For Santa Monica painter David Hinnebusch, artistic exploration has evolved over his 43 years mostly as a solo endeavor. Although he says he has been blessed with amazing friends and supporters throughout his life, he will be the first to tell you that he’s always felt like an outsider.

As a burgeoning African linguistics scholar, Hinnebusch’s father moved his wife and three children, of which David is the eldest, from Pittsburgh to Tanzania, back to Pittsburgh, then Kenya, and finally accepted a professorship at UCLA. Hinnebusch recalls growing up in Africa with mixed emotions. “I was one of the only white kids, and European kids were picked on. It was always ‘Yank’ this, and ‘Yank’ that.” However, traveling back and forth between the United States and Africa during the political tumult of the late ’60s did serve to develop David’s worldly and inquisitive nature at a very green age. He remembers a question he posed to his father at Uganda’s Entebbe International Airport. “I was about 4, and while we were waiting to get on a plane, I went to my father and asked ‘Dad, who’s crazier, Idi Amin or Richard Nixon?’ I think he was stunned.”

As an outlet between the ages of 5 and 11, young David wrote and illustrated his own stories, creating a collection of books filled with the kind of words and imagery that make child psychologists salivate — particularly one storybook written in Nairobi, the title of which reads as a testament to the teasings of his youth: The War Boys of U.S.A.

This brand of heavy introspection followed Hinnebusch through his teenage years as a student at West L.A.’s University High, and manifested in depression, eventually leading to heavy drug use. Bad drugs. The kind of drugs that his professor father and microbiologist mother would not tolerate. From his account, his parents finally broke through their parental denial and confronted him in 1986 on the day the Challenger shuttle exploded. “I was fucked-up and had no reaction to this gigantic, horrific disaster. That’s when they really saw what was going on.” With their help, Hinnebusch struggled through many relapses to eventually reach sobriety in 1989.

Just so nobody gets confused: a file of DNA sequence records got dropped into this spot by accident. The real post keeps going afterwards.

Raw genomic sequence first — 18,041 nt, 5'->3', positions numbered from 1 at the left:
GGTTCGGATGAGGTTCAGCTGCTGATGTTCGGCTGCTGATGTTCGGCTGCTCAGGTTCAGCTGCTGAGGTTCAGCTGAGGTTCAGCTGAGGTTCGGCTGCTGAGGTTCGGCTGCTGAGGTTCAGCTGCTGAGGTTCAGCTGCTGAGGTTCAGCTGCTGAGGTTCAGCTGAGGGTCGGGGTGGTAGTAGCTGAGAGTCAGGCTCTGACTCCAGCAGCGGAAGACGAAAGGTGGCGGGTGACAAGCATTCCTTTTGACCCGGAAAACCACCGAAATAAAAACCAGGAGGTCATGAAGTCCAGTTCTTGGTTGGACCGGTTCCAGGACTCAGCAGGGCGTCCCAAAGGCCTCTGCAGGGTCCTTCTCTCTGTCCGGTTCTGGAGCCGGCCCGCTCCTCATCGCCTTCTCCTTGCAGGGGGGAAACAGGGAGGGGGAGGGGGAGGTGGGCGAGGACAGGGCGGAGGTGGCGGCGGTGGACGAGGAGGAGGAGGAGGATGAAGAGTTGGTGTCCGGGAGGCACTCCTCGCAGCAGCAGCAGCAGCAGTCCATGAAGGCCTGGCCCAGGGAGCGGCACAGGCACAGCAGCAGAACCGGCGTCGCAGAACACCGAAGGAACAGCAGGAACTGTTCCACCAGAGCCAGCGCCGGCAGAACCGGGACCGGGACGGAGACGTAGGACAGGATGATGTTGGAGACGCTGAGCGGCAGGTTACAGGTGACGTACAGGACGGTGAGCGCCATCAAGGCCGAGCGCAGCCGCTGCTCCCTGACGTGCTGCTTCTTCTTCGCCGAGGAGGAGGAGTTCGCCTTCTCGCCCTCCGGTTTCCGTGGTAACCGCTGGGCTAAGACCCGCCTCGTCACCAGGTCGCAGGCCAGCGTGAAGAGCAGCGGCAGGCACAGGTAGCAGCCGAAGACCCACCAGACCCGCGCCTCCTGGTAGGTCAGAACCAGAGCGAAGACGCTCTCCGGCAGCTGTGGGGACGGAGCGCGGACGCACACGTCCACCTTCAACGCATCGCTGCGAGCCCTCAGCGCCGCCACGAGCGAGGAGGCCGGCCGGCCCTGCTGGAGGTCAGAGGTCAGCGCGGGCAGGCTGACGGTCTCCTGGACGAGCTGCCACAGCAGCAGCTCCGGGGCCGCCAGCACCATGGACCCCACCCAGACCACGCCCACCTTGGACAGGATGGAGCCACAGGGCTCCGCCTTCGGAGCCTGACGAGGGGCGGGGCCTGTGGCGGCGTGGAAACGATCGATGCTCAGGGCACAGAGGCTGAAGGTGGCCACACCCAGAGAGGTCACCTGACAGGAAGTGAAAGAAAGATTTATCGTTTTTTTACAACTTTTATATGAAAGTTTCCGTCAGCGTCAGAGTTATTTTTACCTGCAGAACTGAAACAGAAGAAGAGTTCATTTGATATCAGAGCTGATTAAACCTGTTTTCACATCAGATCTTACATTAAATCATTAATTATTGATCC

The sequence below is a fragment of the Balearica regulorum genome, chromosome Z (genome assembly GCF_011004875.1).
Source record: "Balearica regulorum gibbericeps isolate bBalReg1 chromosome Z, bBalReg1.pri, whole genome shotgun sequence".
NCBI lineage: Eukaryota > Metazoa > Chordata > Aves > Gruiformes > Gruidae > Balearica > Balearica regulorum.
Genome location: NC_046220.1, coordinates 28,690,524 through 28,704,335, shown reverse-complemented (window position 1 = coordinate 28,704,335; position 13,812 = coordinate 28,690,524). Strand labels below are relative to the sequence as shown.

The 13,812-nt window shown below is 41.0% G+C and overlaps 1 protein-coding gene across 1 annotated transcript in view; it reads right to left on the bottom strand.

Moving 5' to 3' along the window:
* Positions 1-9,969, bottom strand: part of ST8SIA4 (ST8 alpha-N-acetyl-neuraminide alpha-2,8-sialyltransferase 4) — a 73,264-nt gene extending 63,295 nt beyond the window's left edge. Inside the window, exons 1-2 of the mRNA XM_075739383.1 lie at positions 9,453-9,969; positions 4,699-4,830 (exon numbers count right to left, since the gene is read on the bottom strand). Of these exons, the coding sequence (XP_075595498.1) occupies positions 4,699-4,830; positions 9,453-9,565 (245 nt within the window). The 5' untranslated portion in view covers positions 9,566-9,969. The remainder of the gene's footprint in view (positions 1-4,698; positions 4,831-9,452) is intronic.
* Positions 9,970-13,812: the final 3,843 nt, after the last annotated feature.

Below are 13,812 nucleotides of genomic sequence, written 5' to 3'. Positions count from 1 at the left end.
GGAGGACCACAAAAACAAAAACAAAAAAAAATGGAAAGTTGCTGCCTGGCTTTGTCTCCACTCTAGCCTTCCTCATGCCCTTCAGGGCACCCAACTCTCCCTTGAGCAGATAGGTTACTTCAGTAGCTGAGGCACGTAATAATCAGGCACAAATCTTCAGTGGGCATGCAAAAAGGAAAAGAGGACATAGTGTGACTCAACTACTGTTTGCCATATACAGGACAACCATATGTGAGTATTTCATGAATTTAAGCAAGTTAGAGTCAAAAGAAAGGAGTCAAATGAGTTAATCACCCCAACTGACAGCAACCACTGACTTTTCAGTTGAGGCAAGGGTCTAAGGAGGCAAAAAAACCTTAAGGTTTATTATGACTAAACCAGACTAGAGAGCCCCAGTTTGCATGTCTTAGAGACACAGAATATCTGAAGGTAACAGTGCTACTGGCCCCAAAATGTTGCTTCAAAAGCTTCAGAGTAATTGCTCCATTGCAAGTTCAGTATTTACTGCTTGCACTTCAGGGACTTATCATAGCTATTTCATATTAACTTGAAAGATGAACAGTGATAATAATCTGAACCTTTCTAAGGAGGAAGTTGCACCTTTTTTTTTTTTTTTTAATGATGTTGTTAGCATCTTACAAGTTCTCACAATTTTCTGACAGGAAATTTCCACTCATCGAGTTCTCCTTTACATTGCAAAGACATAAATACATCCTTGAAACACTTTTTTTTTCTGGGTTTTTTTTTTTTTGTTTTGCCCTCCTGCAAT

Since then, he has been dedicated to his painting. His work can be likened to that of Jean-Michel Basquiat, if Basquiat had lived on the West Coast, been white and succeeded in kicking his heroin habit.

For a brief stint in the late ’90s, after attending the Santa Monica College of Design Art & Architecture for two years, Hinnebusch could be seen selling paintings on the Venice boardwalk, but skin cancer and peer annoyance drove him out of that arena, which was probably for the best. Enough people had already been exposed to his work, however, to generate a strong word-of-mouth following. When reviewing this year’s L.A. Weekly annual biennial,, wrote, “Even David Hinnebusch was there, so you know it was a scene.”

His projects are numerous, and his thought process scattered — evident in the way he’s built his Web site,, which has a haywire, John Forbes Nash–like layout and equally vexing navigation. But Hinnebusch has put tidbits of most of his endeavors online, in some form or another. He designs a line of clothing adorned with his illustrations, and is the proprietor of a custom surfboard company. He still sings (screams?) in Sunset Strip nightclubs with Entropy, the skater-hardcore punk band he formed in 1983, named after Jeremy Rifkin’s controversial 1980 book Entropy: A New World View.

Most importantly, Hinnebusch adds to the landscape of Santa Monica simply by being part of it. His wide, exceptionally charming grin can be seen from across the room at gallery openings, and he possesses such on-point charisma and impressionable confidence, one could imagine he acquired his magnetism almost as a survival trait (he does seem to have many admirers belonging to the fairer of the sexes).

I asked Hinnebusch if he has any enemies, a question that made him pause and sit back in his chair. His answer included his signature lemons-to-lemonade spin: “Well, there was this one guy who really hated me. He would always walk past me on Venice and yell out, ‘How’s it going with your fake art?’ But I actually liked that phrase so much, I took it as my trademark. So it all worked out.”


Photo by Kevin Scanlon 

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